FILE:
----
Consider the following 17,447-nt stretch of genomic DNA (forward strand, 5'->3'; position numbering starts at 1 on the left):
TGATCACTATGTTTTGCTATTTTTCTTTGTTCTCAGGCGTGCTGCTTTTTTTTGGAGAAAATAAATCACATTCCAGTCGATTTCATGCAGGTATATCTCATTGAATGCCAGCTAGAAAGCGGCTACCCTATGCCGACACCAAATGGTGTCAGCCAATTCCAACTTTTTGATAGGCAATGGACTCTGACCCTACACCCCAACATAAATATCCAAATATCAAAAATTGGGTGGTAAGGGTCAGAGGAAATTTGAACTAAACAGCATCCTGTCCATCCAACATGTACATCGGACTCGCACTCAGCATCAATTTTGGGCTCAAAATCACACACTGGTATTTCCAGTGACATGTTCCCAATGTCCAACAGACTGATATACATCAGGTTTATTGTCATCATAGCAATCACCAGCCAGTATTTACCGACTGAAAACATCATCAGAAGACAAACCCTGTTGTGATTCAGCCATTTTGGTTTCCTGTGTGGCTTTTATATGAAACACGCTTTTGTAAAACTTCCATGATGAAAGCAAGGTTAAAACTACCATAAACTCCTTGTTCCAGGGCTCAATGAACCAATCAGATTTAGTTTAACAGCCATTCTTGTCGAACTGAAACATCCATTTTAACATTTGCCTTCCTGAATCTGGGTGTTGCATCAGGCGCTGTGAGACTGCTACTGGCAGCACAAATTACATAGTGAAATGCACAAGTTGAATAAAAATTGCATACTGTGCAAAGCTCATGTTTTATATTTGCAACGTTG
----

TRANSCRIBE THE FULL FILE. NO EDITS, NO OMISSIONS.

Consider the following 17,447-nt stretch of genomic DNA (forward strand, 5'->3'; position numbering starts at 1 on the left):
TGATCACTATGTTTTGCTATTTTTCTTTGTTCTCAGGCGTGCTGCTTTTTTTTGGAGAAAATAAATCACATTCCAGTCGATTTCATGCAGGTATATCTCATTGAATGCCAGCTAGAAAGCGGCTACCCTATGCCGACACCAAATGGTGTCAGCCAATTCCAACTTTTTGATAGGCAATGGACTCTGACCCTACACCCCAACATAAATATCCAAATATCAAAAATTGGGTGGTAAGGGTCAGAGGAAATTTGAACTAAACAGCATCCTGTCCATCCAACATGTACATCGGACTCGCACTCAGCATCAATTTTGGGCTCAAAATCACACACTGGTATTTCCAGTGACATGTTCCCAATGTCCAACAGACTGATATACATCAGGTTTATTGTCATCATAGCAATCACCAGCCAGTATTTACCGACTGAAAACATCATCAGAAGACAAACCCTGTTGTGATTCAGCCATTTTGGTTTCCTGTGTGGCTTTTATATGAAACACGCTTTTGTAAAACTTCCATGATGAAAGCAAGGTTAAAACTACCATAAACTCCTTGTTCCAGGGCTCAATGAACCAATCAGATTTAGTTTAACAGCCATTCTTGTCGAACTGAAACATCCATTTTAACATTTGCCTTCCTGAATCTGGGTGTTGCATCAGGCGCTGTGAGACTGCTACTGGCAGCACAAATTACATAGTGAAATGCACAAGTTGAATAAAAATTGCATACTGTGCAAAGCTCATGTTTTATATTTGCAACGTTG